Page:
An astute elementary school teacher can quickly point out the more popular children versus the friendless. Children who have been together since kindergarten or longer have an advantage of having more chances to make friends among their classmates, adding to their status. Other qualities children will name about their friends and potential friends include: they’re easy to find when you need someone to play with; they play fairly; they share; they’re fun; they enjoy similar interests; they’re knowledgeable or skillful and therefore helpful; they have cultural similarities such as language, clothing/hairstyles, or foods; and they may have an “enemy” in common. (This last attribute can give rise to bullies and cliques if adults aren’t paying attention.)

It’s possible that your son, if he was laughing, was seeking peer approval by drawing attention to the girl’s clumsiness and trying to get others to laugh too. Once again, the guidance counselor can be a climate changer, working on raising your son’s social status, through positive means, in consultation with the teacher.

There are many ways that adults can shape a child’s popularity:

  • Help him find successes every day to build his self-confidence.
  • Subtly showcase the talents and interests he has which could bring positive attention from his peers.
  • Partner him with a socially competent classmate so the other children see him being socially successful.
  • Group him with other children who share a common outside interest.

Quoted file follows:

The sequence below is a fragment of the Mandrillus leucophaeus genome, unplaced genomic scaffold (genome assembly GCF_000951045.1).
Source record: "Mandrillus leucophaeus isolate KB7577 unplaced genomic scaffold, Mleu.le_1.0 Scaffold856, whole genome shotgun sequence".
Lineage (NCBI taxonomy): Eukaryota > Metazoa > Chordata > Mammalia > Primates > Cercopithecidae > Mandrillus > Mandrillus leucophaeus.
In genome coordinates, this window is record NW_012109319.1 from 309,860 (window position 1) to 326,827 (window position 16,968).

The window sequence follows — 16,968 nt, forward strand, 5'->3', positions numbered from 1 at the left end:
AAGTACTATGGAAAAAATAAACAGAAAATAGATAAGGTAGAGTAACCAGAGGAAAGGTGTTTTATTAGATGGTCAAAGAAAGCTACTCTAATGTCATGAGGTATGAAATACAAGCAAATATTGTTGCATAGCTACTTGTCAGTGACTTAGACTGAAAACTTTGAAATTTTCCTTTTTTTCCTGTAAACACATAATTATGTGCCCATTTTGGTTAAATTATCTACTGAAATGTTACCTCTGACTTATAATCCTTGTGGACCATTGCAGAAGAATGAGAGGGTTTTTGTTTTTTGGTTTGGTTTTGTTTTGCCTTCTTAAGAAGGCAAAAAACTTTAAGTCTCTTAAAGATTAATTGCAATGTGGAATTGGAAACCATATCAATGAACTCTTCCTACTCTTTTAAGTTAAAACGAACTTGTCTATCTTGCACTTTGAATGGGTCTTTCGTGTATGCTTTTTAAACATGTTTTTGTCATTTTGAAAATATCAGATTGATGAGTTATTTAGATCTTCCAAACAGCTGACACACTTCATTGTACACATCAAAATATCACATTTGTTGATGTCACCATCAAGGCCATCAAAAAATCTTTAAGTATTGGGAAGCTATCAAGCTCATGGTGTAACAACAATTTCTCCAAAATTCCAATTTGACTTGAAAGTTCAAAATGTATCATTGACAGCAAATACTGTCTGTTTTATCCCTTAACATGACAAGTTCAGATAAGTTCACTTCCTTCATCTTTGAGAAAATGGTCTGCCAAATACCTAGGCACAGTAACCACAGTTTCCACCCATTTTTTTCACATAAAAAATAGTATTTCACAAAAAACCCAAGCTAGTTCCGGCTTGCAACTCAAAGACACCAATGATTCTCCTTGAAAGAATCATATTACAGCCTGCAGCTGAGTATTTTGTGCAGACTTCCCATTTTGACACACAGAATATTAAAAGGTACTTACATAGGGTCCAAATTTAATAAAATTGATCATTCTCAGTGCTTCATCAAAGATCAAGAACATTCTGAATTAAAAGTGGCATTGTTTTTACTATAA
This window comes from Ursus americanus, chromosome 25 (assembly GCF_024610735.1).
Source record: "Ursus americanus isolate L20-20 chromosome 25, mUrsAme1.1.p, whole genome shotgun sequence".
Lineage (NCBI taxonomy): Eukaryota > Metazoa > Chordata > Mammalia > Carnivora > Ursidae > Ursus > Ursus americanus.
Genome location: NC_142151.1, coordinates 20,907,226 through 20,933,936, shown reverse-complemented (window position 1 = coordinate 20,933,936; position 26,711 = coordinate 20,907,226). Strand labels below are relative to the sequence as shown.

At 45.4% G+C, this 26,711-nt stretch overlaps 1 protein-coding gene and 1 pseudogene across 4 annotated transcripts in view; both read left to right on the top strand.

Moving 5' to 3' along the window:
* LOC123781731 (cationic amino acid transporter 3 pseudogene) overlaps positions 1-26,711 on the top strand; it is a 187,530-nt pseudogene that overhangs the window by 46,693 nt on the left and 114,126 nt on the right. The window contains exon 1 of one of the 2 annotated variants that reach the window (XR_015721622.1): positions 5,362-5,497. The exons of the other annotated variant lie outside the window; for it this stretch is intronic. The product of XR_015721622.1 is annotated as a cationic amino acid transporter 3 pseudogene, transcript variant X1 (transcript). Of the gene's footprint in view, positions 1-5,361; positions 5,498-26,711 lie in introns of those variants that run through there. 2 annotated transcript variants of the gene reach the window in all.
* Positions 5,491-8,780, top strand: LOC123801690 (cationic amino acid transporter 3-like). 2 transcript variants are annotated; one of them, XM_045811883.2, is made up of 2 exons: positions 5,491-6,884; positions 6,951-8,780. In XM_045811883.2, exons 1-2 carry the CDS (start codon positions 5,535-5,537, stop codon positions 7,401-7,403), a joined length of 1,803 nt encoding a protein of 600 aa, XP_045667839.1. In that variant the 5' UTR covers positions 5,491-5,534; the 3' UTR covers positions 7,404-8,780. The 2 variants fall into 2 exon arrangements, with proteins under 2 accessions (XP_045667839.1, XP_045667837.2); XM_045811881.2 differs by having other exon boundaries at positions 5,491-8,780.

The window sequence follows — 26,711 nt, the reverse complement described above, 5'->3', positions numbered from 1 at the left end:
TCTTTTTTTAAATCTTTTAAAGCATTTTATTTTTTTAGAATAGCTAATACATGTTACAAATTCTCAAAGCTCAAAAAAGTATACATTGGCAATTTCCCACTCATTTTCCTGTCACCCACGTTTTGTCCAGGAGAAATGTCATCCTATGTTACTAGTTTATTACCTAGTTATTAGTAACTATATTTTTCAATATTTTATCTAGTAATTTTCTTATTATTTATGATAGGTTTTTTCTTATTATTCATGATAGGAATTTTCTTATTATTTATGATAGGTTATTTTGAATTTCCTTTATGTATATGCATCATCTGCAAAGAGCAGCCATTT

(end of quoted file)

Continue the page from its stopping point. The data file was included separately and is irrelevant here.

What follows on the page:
Teach Empathy

Laughing at oneself is one thing, however laughing at someone else is tricky. Maybe in your family there is a strong sense of loving one another no matter what, and regular demonstrations of unquestionable support. However, laughing at a fallen classmate — whether or not she is physically hurt — could feel to the classmate and look to the teacher like ridicule. On the other hand, the teacher herself may have been reacting to a disruption of classroom decorum rather than a lapse in sensitivity. Closer involvement on your part will help you decide if this is the case.

In any event, children can and should be taught to be empathic. (Since we may never know what really happened, it would be pointless to press for an apology to either the teacher or the fellow student.)

The Making Caring Common Project of the Harvard Graduate School of Education has five behaviors that parents can practice with their children through family-based exercises. Among them are helping children to recognize and manage their own emotions, modeling empathy, and drawing your children into acts of concern that you carry out for others.

Such real life lessons will equip children for more compassionate responses to the difficulties of others, and even to give heartfelt apologies when they err.

Unless he brings it up, drop any further direct discussion of the incident but use teachable moments to reinforce the social values you hope to impart to your son.

Dr. Debbie

Deborah Wood is a child development specialist in Annapolis. She has a doctorate in Human Development from the University of Maryland at College Park and is founding director of the Chesapeake Children’s Museum. Long-time fans and new readers can find many of her “Understanding Children” columns archived on the Chesapeake Family Magazine website. You can find her online at drdebbiewood.com.

What do you think? Leave your thoughts in the comments or submit a question to Dr. Debbie at Betsy[at]jecoannapolis.com.